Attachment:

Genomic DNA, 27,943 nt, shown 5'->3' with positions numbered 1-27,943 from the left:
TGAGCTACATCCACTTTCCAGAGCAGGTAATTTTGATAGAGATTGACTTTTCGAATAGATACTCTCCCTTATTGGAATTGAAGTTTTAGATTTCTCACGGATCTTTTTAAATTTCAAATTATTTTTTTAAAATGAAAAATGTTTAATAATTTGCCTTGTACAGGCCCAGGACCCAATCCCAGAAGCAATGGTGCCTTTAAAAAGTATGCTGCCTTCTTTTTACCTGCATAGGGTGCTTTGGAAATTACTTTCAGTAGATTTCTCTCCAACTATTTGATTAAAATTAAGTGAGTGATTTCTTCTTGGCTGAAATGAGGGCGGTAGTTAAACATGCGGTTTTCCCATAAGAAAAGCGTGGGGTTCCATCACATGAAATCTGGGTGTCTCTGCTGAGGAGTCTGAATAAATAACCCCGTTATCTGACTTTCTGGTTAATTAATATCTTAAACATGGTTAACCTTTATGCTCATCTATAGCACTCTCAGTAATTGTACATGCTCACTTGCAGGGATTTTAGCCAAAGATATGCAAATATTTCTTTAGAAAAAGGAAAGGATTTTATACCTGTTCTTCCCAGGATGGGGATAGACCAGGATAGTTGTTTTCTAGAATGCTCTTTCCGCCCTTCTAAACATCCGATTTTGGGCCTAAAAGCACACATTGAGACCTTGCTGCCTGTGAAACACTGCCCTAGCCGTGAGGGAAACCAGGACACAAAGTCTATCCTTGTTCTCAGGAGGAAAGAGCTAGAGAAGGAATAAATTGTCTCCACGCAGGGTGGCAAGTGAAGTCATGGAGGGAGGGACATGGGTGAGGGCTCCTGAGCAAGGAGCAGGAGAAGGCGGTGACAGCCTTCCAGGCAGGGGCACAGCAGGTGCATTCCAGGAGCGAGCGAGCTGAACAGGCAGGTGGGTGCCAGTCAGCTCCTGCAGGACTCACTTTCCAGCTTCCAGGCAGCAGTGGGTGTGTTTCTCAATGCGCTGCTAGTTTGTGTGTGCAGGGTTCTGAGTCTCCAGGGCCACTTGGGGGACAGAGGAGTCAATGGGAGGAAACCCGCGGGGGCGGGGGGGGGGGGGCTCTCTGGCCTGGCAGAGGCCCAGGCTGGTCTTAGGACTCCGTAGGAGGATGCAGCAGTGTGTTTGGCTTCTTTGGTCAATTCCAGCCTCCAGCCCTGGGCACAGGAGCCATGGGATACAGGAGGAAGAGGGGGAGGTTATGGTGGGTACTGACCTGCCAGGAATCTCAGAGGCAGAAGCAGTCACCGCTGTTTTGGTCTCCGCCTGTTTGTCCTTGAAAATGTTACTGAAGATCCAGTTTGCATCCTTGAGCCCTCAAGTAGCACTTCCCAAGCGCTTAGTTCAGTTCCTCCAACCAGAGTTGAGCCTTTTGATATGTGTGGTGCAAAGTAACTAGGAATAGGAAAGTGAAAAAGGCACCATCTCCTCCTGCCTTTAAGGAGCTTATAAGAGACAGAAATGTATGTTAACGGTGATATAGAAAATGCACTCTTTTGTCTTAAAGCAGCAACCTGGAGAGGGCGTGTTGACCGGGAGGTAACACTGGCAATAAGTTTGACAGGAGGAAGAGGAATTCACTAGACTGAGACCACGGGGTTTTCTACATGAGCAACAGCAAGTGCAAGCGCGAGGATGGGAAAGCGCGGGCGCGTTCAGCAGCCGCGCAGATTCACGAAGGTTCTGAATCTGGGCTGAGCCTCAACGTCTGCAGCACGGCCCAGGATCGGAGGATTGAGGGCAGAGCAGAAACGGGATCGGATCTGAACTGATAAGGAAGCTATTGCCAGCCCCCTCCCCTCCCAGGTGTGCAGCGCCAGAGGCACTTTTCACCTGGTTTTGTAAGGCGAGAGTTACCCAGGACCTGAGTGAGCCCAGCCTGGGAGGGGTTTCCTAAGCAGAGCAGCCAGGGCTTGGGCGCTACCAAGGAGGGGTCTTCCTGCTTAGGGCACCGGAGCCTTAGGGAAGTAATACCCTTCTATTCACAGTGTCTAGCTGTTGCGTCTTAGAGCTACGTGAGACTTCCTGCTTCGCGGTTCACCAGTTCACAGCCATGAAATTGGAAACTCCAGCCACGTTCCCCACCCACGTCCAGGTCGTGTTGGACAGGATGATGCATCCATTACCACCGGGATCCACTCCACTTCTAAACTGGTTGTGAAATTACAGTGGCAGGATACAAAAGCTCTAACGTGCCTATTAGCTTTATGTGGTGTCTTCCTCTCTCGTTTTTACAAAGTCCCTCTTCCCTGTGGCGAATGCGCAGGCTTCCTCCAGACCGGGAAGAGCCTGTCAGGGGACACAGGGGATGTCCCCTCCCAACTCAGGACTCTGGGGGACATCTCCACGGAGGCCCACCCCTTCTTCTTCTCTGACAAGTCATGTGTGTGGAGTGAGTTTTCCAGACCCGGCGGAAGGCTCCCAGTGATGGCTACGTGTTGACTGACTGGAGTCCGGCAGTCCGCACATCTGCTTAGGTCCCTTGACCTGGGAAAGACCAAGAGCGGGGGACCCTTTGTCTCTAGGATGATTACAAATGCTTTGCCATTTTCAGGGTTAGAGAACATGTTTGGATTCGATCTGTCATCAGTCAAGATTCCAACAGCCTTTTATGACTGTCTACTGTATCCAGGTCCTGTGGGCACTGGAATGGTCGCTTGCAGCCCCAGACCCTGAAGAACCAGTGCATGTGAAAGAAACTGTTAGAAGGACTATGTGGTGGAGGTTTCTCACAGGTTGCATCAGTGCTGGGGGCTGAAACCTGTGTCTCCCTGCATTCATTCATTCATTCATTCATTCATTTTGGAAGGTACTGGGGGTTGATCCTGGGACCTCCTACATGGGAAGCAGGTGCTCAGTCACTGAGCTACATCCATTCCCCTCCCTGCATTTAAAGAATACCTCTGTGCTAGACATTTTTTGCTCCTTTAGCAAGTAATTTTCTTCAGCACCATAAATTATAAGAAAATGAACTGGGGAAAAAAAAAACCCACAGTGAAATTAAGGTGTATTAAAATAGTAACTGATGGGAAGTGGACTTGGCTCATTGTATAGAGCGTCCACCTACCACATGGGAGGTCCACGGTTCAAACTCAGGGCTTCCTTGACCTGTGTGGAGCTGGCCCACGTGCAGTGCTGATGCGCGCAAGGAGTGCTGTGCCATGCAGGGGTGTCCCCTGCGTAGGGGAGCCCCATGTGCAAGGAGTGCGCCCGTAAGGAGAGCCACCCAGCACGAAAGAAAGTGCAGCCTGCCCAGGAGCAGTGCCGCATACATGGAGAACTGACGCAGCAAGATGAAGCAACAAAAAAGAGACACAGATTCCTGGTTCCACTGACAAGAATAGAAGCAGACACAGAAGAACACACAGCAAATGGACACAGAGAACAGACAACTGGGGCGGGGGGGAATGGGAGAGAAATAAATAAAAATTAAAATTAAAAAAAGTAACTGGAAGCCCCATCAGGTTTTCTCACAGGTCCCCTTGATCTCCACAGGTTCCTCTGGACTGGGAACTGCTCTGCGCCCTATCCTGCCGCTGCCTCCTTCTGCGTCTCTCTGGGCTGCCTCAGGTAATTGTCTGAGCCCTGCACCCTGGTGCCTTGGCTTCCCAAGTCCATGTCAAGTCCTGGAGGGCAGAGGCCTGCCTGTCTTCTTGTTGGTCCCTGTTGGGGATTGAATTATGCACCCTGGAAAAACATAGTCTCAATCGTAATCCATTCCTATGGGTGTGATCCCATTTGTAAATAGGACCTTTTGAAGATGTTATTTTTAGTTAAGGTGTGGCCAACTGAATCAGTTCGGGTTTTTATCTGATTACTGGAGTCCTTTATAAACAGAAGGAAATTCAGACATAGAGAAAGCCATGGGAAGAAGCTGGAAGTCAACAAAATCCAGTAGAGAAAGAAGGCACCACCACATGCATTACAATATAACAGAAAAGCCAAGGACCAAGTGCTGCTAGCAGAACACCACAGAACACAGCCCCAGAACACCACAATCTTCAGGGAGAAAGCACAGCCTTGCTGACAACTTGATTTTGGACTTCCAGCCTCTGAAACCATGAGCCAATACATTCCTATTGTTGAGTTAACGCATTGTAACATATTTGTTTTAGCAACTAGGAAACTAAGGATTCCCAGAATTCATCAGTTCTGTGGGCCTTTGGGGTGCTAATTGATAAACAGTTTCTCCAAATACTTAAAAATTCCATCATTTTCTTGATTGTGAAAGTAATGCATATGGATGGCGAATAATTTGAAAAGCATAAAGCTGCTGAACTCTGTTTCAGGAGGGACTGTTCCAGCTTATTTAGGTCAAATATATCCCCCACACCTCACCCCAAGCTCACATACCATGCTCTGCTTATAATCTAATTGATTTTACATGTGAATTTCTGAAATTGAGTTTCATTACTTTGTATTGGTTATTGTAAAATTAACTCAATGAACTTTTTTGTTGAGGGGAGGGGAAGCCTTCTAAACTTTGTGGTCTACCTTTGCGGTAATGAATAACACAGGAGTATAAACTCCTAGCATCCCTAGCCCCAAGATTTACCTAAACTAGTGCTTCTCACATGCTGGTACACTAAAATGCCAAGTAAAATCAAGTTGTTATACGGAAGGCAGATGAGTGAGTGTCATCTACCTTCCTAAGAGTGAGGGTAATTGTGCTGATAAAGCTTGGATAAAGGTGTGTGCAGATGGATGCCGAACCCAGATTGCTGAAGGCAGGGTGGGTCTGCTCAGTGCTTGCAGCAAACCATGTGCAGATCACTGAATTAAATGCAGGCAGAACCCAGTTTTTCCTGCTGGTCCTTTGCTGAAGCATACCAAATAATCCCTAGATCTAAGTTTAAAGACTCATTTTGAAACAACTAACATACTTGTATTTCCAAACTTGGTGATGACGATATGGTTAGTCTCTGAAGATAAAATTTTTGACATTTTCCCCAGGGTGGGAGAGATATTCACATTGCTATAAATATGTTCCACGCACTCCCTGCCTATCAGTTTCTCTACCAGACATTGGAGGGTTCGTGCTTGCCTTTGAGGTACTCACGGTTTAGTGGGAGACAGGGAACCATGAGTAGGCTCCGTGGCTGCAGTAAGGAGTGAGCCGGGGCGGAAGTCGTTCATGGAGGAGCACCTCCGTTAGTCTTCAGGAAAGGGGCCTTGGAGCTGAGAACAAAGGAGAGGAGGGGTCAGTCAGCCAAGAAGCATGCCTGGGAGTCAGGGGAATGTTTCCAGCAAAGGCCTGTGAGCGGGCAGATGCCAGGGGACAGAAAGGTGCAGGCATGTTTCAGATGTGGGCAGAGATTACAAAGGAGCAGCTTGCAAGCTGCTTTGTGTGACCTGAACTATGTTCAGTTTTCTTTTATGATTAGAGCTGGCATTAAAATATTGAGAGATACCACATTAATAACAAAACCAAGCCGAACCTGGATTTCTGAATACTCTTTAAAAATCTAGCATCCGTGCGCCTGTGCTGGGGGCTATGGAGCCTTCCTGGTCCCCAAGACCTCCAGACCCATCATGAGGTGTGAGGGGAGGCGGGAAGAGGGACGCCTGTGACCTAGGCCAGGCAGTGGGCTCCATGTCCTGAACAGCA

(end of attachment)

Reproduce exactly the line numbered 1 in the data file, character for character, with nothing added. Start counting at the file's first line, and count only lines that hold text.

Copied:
Genomic DNA, 27,943 nt, shown 5'->3' with positions numbered 1-27,943 from the left: